Just prior to the conclusion of their shift, I requested the three staﬀ members involved to have a moment of discussion for debriefing. Like most debriefings, I started with an open question asking how they thought the case went and where they thought we did well and where we could improve. It led to an outpouring of emotional concerns, confusion, and expressions of fatigue and burnout. There was confusion as to if I was going to intubate, and none of the staﬀ thought we had resources. There was confusion as to why the patient was critical, as the staﬀ had not appreciated the severity of the situation. In the end, I shared my evaluation of our work, where I want us to be in future cases, and where I and we could improve. The staﬀ shared some introspections and realizations of their contributions to the complexity of the case. All were heard and felt more optimistic at the conclusion. I eﬀectively and bravely established myself as a competent leader by having that diﬃcult discussion with my team. We have had many critical situations since and have had eﬀective and eﬃcient communication and teamwork for our patients. It was a growing experience for me personally and for the team as a whole.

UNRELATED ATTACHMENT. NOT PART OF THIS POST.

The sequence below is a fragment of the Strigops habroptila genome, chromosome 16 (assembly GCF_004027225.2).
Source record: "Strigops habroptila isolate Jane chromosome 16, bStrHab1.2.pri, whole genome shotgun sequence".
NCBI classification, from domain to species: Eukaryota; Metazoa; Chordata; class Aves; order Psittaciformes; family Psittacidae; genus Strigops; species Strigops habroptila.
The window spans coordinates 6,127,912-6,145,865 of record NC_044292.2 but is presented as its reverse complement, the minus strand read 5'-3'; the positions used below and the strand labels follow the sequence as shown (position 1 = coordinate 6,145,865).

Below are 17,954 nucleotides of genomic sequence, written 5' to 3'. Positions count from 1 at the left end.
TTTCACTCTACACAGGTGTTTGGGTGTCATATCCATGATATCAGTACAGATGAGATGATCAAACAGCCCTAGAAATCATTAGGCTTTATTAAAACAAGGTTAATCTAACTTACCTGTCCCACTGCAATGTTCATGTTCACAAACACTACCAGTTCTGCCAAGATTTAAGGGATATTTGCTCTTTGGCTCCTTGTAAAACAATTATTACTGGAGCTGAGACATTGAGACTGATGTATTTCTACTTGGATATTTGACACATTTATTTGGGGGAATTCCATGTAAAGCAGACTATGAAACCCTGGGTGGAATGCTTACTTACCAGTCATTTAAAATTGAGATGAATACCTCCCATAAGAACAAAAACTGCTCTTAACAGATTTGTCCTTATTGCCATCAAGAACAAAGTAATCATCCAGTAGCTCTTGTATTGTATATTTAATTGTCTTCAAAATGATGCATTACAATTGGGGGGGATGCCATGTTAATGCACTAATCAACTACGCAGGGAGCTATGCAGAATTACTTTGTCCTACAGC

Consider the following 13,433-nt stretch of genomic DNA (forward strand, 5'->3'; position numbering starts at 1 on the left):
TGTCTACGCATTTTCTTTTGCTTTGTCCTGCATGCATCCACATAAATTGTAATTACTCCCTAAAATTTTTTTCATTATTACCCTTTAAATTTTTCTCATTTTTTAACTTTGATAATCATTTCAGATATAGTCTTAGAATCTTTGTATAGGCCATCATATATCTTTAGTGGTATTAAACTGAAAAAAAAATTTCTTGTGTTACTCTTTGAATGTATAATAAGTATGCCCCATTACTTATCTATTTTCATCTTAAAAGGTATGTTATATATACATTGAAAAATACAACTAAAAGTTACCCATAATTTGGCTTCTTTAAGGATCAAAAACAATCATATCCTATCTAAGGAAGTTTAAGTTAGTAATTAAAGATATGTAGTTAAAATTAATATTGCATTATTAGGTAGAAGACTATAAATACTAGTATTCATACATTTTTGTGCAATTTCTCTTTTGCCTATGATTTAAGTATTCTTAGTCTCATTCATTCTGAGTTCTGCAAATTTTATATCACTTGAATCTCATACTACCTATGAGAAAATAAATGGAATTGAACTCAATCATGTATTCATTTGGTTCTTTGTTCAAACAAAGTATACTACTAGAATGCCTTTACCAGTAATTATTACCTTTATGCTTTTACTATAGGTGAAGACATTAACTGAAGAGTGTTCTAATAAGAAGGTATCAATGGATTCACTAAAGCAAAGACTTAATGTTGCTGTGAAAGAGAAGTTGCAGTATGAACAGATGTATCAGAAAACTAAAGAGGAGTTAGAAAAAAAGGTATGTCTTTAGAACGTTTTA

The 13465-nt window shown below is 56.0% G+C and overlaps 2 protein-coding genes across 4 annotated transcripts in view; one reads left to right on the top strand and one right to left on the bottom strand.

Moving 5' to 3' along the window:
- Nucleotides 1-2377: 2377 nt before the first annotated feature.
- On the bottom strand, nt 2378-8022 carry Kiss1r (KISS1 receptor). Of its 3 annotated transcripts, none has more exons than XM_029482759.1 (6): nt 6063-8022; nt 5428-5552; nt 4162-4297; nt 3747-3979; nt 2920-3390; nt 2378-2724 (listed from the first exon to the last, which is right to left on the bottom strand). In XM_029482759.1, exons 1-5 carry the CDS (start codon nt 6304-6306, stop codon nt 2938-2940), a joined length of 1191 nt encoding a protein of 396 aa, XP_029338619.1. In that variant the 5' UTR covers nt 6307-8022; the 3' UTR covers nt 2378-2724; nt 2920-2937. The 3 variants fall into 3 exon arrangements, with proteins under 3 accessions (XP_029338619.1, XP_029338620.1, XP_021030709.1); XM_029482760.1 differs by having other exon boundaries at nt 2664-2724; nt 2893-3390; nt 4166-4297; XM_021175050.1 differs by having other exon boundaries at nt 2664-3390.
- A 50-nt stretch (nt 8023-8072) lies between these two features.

I was recently listening to The Joe Rogan Experience podcast, and I heard a saying that stuck with me as an emergency medicine physician still early in my career. He essentially described mixed martial arts fighting as complex decision-making with dire physical consequences. I thought, “That is truly emergency medicine: complex decision-making with dire consequences.” We may not be in an octagon, but we are bravely fighting for our patients, our staﬀ, our communities, and even ourselves. We muster up courage daily to step into the octagon of the emergency department and lead ourselves, our staﬀ, and our patients through some of the toughest moments in their lives.
We are brave.
Alecia Gende, DO, CAQ-SM
Emergency and Sports Medicine
Mayo Clinic Health System La Crosse, WI